I broadly agree with existing answers at the time of writing. I hope I can add something helpful. I would like to underline the role of model-making in science. The physical world does what it does, and in science we construct models. The models help us build insight into the nature of the physical world. But the model is not the same as the physical world.

In the case of phenomena such as radioactive decay (and another good example is light reflecting off a partially reflecting surface) our most complete model is the one provided by quantum mechanics. In quantum mechanics the model includes randomness (let's not get into Everett interpretation here, it will not change the central point I want to make). So we think the decay is random because we think quantum mechanics is offering a good model. That is not the same as certain knowledge; it is a case of reasonable belief.

If someone wishes to propose another model, one in which the decay events are not random, then they are welcome to do so. It will be received if it matches experimental observations and has an elegant mathematical framework or other such beauties to recommend it. It will be enthusiastically celebrated if it also manages to predict something currently unknown or puzzling and get it right. But no one is currently able to think of a model like that.

By the way, personally I welcome a bit of openness or non-determinism in the world. If it is like that, as it seems to be, then it seems to me to be a more liberating sort of a world, and I say this even aware of all the pain that is also associated with random events.

$\endgroup$
2
  • $\begingroup$ I appreciate your point, but I feel it's missing the mark. The claim whether it is truly random is indeed a property of the model. But we have models which are compatible with reality and which are not random, like the de Broglie-Bohm (pilot wave) interpretation. So I think the real answer is: nuclear decay is random or not depending on your choice of interpretation. I know some say that the deterministic interpretation is not minimal since it involves extra structure (like hidden variables), but it also needs less axioms (e.g., the Born rule is derived in that framework, rather than assumed). $\endgroup$ Dec 5, 2021 at 23:46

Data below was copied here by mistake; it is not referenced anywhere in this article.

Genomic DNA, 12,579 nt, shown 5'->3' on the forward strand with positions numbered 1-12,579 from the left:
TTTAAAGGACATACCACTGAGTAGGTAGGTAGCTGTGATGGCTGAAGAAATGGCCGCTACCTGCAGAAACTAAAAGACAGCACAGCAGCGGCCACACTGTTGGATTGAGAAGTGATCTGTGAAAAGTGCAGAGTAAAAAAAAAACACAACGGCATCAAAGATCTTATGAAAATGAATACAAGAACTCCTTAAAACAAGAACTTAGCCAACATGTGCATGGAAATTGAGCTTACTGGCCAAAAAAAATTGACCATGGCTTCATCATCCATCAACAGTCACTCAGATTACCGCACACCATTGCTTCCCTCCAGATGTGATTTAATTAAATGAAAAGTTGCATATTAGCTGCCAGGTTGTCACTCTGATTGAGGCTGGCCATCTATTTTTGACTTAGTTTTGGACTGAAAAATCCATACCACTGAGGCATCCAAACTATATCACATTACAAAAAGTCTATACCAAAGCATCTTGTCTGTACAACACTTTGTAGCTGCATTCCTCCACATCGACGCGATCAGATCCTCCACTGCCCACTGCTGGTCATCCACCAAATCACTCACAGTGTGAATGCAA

• $\begingroup$ @RubenVerresen I see what you mean about de Broglie-Bohm. I guess I was leaving it out because whereas I think it is a respectable way to interpret the non-relativistic version of QM, with single-particle wavefunctions and the like, I have never become convinced that it stands equally well as a way to interpret the quantum field theory which underlies the Standard Model. Do you think it gives a satisfactory picture of pair creation and annihilation, and Higgs mechanism, etc.? $\endgroup$ Dec 6, 2021 at 14:38

Your Answer

By clicking “Post Your Answer”, you agree to our terms of service, privacy policy and cookie policy

Not the answer you're looking for? Browse other questions tagged or ask your own question.